On the NBC show Heroes, Greg Grunberg plays an ordinary guy with
extraordinary powers. In real life, he credits astonishing powers to his
13-year-old son, Jake, who has lived with epilepsy for the past five years.
Epilepsy, a neurological condition that affects 3 million Americans (350,000
of them are children), causes periodic seizures, where the brain produces a
sudden burst of electrical activity. During a seizure, people can shake, stare,
fall down, or even briefly lose consciousness. "To deal with something on a
chronic basis, like I see my son do, that’s heroic," says Grunberg.
Grunberg has been using his superpowers for good, raising awareness and
funding for epilepsy. He’s a spokesperson for the Epilepsy Foundation
(www.epilepsyfoundation.org), and with his charity cover band, Band From TV
(featuring Grunberg on drums, Hugh Laurie on keyboard, Teri Hatcher on vocals,
and others), he’s raised more than $2 million. He also recently chaired the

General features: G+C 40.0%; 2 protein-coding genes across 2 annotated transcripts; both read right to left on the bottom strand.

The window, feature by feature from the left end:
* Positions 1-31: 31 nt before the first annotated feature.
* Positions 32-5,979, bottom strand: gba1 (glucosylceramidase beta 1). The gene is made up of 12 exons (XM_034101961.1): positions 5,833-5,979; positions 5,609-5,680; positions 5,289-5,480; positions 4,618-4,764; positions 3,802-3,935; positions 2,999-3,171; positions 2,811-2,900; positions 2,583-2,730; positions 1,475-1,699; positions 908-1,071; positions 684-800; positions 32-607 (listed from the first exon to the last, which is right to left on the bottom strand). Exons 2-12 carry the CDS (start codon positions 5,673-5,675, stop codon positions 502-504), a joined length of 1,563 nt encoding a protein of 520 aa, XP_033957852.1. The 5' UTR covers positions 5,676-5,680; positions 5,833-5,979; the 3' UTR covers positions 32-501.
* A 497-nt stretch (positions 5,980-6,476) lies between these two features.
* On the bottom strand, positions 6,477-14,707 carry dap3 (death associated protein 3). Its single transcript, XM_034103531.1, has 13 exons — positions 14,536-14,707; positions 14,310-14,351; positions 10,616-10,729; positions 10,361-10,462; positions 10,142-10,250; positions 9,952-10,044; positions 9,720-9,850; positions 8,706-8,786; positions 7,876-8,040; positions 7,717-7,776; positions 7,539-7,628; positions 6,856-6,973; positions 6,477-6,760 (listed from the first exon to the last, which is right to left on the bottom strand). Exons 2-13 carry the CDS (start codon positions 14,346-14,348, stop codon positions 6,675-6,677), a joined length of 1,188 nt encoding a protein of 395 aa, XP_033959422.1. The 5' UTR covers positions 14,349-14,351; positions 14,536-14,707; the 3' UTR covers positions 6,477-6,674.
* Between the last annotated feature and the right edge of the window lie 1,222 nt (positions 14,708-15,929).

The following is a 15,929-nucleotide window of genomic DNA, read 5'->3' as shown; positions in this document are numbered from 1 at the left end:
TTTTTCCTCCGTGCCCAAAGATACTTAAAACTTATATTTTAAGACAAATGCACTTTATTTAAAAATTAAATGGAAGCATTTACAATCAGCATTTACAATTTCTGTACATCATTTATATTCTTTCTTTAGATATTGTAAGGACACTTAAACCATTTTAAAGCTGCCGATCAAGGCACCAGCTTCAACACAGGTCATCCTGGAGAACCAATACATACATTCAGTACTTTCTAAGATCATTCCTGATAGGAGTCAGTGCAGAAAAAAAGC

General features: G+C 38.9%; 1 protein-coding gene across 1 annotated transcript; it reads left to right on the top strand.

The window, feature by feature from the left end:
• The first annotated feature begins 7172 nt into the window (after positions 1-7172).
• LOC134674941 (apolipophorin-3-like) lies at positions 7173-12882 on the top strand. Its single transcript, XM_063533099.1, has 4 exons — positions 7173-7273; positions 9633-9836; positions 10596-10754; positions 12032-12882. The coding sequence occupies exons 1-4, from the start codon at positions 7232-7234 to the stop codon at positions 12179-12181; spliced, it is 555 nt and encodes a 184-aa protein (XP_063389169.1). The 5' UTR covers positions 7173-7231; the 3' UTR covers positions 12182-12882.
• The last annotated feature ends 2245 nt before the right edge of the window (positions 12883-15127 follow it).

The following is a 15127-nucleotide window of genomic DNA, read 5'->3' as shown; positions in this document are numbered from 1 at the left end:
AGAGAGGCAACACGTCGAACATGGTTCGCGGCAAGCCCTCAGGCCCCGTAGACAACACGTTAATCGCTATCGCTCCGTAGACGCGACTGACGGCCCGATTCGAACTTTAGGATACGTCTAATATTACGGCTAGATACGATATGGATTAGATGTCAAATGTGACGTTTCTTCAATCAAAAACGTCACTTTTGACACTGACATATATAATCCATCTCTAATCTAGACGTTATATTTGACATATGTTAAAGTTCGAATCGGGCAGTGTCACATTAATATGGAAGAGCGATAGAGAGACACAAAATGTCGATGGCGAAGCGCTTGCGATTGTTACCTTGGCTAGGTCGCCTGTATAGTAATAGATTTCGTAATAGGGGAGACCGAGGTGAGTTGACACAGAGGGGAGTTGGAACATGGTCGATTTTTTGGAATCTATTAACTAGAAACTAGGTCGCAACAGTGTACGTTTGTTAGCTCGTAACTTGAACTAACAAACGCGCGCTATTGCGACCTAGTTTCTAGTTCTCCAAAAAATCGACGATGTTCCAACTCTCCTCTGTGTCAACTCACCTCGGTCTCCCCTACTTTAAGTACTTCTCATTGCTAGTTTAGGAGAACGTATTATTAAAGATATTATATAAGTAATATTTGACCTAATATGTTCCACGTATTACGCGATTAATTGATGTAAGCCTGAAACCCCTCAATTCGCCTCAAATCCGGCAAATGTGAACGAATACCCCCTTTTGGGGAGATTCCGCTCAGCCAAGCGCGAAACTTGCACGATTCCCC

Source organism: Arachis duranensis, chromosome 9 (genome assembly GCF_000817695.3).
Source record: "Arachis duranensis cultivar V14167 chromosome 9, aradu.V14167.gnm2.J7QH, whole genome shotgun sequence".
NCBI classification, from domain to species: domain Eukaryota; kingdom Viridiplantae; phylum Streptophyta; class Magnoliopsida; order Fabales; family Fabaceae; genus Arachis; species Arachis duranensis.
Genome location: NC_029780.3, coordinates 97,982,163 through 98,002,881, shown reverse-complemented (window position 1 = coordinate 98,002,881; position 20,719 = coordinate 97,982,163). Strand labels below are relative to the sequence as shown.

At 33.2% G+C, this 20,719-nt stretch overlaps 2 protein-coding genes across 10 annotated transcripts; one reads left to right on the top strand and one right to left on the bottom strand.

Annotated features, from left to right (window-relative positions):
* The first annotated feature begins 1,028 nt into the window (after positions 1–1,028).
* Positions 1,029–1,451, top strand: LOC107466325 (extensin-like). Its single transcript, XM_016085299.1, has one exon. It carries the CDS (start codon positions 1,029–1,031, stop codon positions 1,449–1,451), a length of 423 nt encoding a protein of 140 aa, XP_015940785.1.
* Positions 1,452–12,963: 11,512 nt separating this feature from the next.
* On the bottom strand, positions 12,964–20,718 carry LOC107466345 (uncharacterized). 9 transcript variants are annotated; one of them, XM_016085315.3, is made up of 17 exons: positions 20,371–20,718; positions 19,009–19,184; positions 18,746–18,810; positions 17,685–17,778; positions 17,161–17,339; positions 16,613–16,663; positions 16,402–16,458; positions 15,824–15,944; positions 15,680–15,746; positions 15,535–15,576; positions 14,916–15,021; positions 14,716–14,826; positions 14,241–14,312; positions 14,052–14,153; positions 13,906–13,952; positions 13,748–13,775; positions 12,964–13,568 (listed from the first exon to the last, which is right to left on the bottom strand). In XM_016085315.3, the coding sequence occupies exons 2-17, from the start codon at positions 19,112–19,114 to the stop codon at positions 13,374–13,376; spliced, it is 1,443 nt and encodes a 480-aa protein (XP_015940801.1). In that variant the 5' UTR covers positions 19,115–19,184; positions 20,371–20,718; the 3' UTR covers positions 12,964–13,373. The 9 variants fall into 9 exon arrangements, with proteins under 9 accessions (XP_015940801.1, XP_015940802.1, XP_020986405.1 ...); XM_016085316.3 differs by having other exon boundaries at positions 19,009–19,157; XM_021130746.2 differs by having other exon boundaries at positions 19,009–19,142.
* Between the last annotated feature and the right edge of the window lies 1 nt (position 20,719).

National Walk for Epilepsy in Washington, D.C.
Greg Grunberg launches epilepsy website
His most recent effort? Launching a web site, www.talkaboutit.org, which he
describes as a MySpace for epilepsy. "We treat epilepsy like something that
should be hidden away, and that shouldn’t be the case," Grunburg stresses. The
site gives people the opportunity to learn about the condition, exchange ideas,
and find support.
It’s taken five years of various medications and even a recent brain
surgery, but now Jake’s EEG (which measures electrical activity in the brain)
is 90% improved. He still takes medication, but his seizures are better
controlled. Today, Jake’s just a regular kid who’s almost a black belt in tae
kwon do, an all-star baseball player, and a role model for brothers Ben, 9, and
Knowledge is the true power, says Grunberg. "We need to remove the stigma
and finally find a cure for this terrible neurological condition."